Health policy analyst Jennifer Doggett responds to a recent Croakey post calling for an end to junk food advertising to children.
Jennifer Doggett writes:
Public health advocates, such as the Obesity Policy Coalition, (OPC) argue that the link between food advertising and children’s food choices supports a junk food ad ban.
For example, the OPC recently stated that “Implementation of [a junk food ad ban] would be a hugely important step toward decreasing children’s exposure to junk food marketing and reducing the burden of obesity in this country.”
However, these claims ignore crucial evidence from three comprehensive reviews of the impact of junk food advertising on children (World Health Organisation 2009, Ofcom 2006 and the US Institute of Medicine 2006) which have failed to find evidence that an advertising ban has any positive impact on children’s overall health and well-being.
In fact, these research reviews found that advertising has only modest and short-term effects on children’s food choices and that there is little evidence for a causal link between junk food advertising and obesity.
For example Ofcom, the independent regulator of communications industries in the UK found that:
Although experiments identify causal relations between advertising and food choice, it remains unclear how these operate along side the complex conditions of daily life at home and school……In both experimental and survey studies, the measured effects of advertising/television on food choices are small. Estimates vary, but some suggest that such exposure accounts for some 2% of the variation in food choice/obesity. Ofcom 2006
Similarly, the report into food marketing to children conducted by the US Institute of Medicine concluded that:
The association between adiposity and exposure to television advertising remains….but the research does not convincingly rule out other possible explanations for the association; therefore, current evidence is not sufficient to arrive at any finding about a causal relationship from television advertising to adiposity. Institute of Medicine 2006
Of course, a lack of evidence for a link between junk food advertising and obesity in children is not the same as positive evidence for no link.
But equally, the failure of numerous research studies to establish a causal relationship between food advertising and health should not be dismissed as insignificant simply because it is used by some groups to support their case against an advertising ban.
It is possible that opponents of this policy, such as the Australian Food and Grocery Council, are both self-interested and correct to argue that a ban is unlikely to deliver any measurable health benefits to children.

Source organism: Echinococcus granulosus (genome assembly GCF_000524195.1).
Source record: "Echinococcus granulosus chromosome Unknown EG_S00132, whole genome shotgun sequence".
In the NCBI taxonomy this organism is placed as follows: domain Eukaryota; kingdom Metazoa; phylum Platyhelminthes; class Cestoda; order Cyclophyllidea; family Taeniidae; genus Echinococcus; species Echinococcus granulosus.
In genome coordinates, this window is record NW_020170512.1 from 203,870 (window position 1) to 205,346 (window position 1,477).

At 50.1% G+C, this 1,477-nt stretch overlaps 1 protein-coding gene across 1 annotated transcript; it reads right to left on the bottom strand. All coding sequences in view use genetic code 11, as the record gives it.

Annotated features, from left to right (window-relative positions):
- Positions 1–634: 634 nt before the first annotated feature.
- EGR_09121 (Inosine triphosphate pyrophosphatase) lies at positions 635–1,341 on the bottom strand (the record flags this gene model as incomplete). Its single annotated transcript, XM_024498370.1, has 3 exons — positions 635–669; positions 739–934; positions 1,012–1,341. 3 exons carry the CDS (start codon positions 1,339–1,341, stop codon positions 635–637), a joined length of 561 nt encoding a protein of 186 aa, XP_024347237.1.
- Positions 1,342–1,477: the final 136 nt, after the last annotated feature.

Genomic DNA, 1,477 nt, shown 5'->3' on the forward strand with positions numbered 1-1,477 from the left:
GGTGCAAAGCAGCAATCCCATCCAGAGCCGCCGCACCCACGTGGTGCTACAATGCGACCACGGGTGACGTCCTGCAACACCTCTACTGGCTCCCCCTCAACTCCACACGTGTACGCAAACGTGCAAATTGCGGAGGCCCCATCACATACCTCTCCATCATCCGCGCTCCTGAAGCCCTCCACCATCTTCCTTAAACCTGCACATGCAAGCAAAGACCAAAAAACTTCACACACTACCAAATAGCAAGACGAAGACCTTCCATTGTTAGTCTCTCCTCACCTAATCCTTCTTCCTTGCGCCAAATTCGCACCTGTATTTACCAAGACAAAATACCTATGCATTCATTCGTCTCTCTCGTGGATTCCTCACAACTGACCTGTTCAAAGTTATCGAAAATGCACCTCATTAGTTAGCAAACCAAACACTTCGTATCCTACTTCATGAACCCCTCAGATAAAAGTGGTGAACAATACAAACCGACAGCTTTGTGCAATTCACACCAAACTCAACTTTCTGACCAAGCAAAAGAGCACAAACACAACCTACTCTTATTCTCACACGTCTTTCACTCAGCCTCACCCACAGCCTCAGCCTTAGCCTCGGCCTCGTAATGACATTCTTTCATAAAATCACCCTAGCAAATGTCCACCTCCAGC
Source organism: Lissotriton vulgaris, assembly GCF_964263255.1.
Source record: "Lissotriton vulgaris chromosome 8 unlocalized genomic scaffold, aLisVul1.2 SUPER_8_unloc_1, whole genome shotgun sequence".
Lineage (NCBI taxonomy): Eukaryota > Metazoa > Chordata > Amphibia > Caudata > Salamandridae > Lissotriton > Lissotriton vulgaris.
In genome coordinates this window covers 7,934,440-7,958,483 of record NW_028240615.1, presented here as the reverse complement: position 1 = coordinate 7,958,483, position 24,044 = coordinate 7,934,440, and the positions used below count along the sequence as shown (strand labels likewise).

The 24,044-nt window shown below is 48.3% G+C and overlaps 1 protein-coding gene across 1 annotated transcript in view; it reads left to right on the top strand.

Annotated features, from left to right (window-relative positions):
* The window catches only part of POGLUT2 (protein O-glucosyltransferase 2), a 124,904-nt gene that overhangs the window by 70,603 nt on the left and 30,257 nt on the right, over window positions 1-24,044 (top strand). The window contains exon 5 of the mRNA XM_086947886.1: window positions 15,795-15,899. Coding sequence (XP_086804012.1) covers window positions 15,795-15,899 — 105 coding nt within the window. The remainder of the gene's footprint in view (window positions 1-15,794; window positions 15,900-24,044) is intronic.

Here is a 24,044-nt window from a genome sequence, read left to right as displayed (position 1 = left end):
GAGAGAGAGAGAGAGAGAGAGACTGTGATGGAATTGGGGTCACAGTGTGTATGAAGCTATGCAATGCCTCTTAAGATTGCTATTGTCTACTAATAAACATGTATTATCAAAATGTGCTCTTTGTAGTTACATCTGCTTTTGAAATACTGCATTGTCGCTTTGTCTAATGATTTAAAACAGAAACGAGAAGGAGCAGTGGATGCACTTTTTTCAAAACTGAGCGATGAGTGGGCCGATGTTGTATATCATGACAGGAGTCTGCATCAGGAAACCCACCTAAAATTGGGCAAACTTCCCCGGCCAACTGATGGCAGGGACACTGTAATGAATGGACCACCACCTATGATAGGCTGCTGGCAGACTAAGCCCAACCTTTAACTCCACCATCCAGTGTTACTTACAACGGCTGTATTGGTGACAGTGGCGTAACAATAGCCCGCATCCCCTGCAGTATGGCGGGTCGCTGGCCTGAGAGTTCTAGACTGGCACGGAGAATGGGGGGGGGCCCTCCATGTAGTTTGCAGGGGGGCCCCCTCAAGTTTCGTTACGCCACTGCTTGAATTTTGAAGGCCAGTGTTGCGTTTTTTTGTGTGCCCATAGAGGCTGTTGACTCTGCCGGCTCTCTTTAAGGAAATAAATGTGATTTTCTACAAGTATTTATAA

This outcome would occur if there are negative impacts of the ad ban which off-set any positive impact – resulting in no net health gain overall.
For example, in response to an ad ban, parents may relax restrictions on TV watching knowing that their children will no longer be exposed to junk food ads. If this results in children watching more television overall they may become fatter, regardless of their reduced exposure to food advertising (there is a relationship between the amount of television watched and obesity, independent of the impact of advertising).
It is also possible that after enacting a ban, governments may feel they have done enough to combat childhood obesity and therefore be less likely than other jurisdictions to put resources into other (potentially more effective) child-targeted health promotion strategies..
Alternatively, television networks, having lost the political battle on junk food ads, may change their current practice of including health-promoting food messages within their programming (there is good evidence that children get both good and bad messages about food from television) as they have nothing left to gain politically from such measures.
These (and other) potential ‘side-effects’ of a junk food advertising ban are not in themselves arguments against the introduction of this policy. However, they illustrate the need for policy making in this area to reflect the complex relationship between individual and environmental factors that work together to influence health behaviours.
By misrepresenting and over-simplifying the influence of junk food advertising, public health advocates are detracting, rather than contributing, to the challenging task of improving the future health of Australian children.